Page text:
There once was a baseball coach who was having some fantastic results with the players he was working with. The players were getting better and better on a daily basis, he was forming positive relationships with all of them, learning so much about each and every kid, and seeing them as much more than just baseball players. Their parents were also full of nothing but positive comments, feedback, and more. It was just FANTASTIC!
The results were so good, in fact, that this coach was approached by a baseball organization for employment. I mean a good, quality organization too, with a BIG reputation, and with a lot of money and cash flow. This was a BIG deal to everyone else, so he thought, “This must be the right thing to do.”
He was hired on the spot, just from the reputation that preceded him.
The pay was fantastic, and so were the work conditions. No more little barns, gyms, or inferior baseball facilities. He had the best of the best of everything at his disposal, 24/7. The coach was determined to do the best job that he could possibly do. After all, this was the chance of a lifetime!
His boss handed him some keys for the facility, shared with him the HUGE spreadsheets of clients that he would now be working with, and showed him what his paycheck would look like. It was all so, so impressive.
On the 1st day, the coach worked with 12 kids at an hour each. The lessons were good, but he found that he was suddenly feeling rushed by the constant flow of clients that had now become revenue for the company. It seemed that he could not even take a breath, and the next kid was standing in front of him, waiting for his turn with “the master.” He made it through day 1, and was exhausted. He did not even have time for a bathroom break. He also didn’t walk away from that day with the same satisfaction that he had felt when he was working by himself. Those “special feelings” were missing. But it was only day 1.
He was determined to stick it out and make the most of it. After all, he was making so much more money, and the company was so pleased with the monetary rewards. And, that was the goal here, right!!??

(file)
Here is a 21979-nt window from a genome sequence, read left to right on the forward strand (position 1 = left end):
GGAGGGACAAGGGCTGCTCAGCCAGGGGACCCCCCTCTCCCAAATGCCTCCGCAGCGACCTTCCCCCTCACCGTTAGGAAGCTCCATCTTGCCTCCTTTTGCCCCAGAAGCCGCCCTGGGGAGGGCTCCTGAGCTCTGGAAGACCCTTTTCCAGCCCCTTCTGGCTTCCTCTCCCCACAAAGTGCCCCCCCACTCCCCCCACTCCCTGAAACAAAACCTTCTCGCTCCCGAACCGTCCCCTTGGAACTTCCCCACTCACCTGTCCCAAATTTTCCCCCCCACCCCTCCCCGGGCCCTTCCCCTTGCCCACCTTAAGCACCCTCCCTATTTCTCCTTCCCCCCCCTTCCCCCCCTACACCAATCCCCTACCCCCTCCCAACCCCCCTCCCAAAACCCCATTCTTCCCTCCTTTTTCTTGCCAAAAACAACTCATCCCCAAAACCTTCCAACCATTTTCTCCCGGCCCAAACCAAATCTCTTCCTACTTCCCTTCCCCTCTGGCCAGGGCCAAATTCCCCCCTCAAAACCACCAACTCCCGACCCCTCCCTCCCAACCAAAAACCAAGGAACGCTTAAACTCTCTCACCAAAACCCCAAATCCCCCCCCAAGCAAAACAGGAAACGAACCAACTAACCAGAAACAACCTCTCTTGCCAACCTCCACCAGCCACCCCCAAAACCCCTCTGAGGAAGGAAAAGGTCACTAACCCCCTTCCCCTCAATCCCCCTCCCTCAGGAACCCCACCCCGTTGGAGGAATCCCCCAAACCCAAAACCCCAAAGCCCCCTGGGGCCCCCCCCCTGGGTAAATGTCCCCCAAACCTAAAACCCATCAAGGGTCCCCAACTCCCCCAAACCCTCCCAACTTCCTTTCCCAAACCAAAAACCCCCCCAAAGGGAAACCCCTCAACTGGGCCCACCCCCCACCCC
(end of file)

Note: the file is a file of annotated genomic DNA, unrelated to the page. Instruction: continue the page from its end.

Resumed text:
The weeks went by, and soon became months. It was working out, but the coach soon realized that he was being slipped more and more players on a daily basis, without even being asked about it first. Soon, the total number of players that he was working with had skyrocketed to nearly 20 players a day.
“Congratulations,” the company said, “Now you are doing it. This is fantastic!” they said. But was it?
Again trying to feel motivated by the companies words, the coach tried harder and harder every day, but something still just wasn’t right. It was just not getting any better. Day after day, he was liking this new job less and less. He even felt like he needed a break from it all. Something he had never felt before.
“I must be losing my abilities as a coach,” he thought. “How else could this be happening to me?” He went to the company and apologized, saying that he just did not understand exactly what was going on, and that he just wasn’t feeling very effective. The company was dumbfounded, and tried very hard to convince him otherwise.
And then it hit him. He realized that he was never able to stop and take it all in, like he once had. He had no rest, the way that he used to. He had no positive interaction with the kids and the parents during, and between all of his lessons. He hadn’t smiled and watched a child’s glorious reaction to success in over a week. All of that had disappeared with the beginning of this “wonderful” business venture.
Finally, he heard a voice say to him…”When was the last time that you coached for the look in the players’ eyes? or for the pride on the parent’s face after seeing success from their child? or even for that positive feeling of the players amazing themselves? When was the last time that you actually coached for all of the right reasons?”
“For all of the right reasons,” he said to himself. “That’s it. I am not doing this for the right reasons. I am doing this for somebody else’s right reasons, but certainly not for my own.”
With that…The coach immediately decided that he needed to walk away from his new job.
This story is mine. I own it.
In the past, I have sometimes gotten so busy, that I did not take the time to look at the kid standing before me. The one who actually matters. In this world, it seems that everyone is getting busier and busier with each passing day…But less happy than they were the day before.
Why? Have we all forgotten to do things for the right reasons? There’s nothing wrong with being busy and productive. But to what end? And when is enough…ENOUGH? We need to stop ourselves from neglecting the important things in life. Doing better for others, more time for ourselves, getting closer to our faith, more time for our family units, more time for life’s right reasons.
We all need time for these things, in order to learn, grow, and reflect. If we don’t stop and look around every once in a while, will we ever be able to stop this never ending cycle?
I have found the answer to this last question…Now go out and find your answer!
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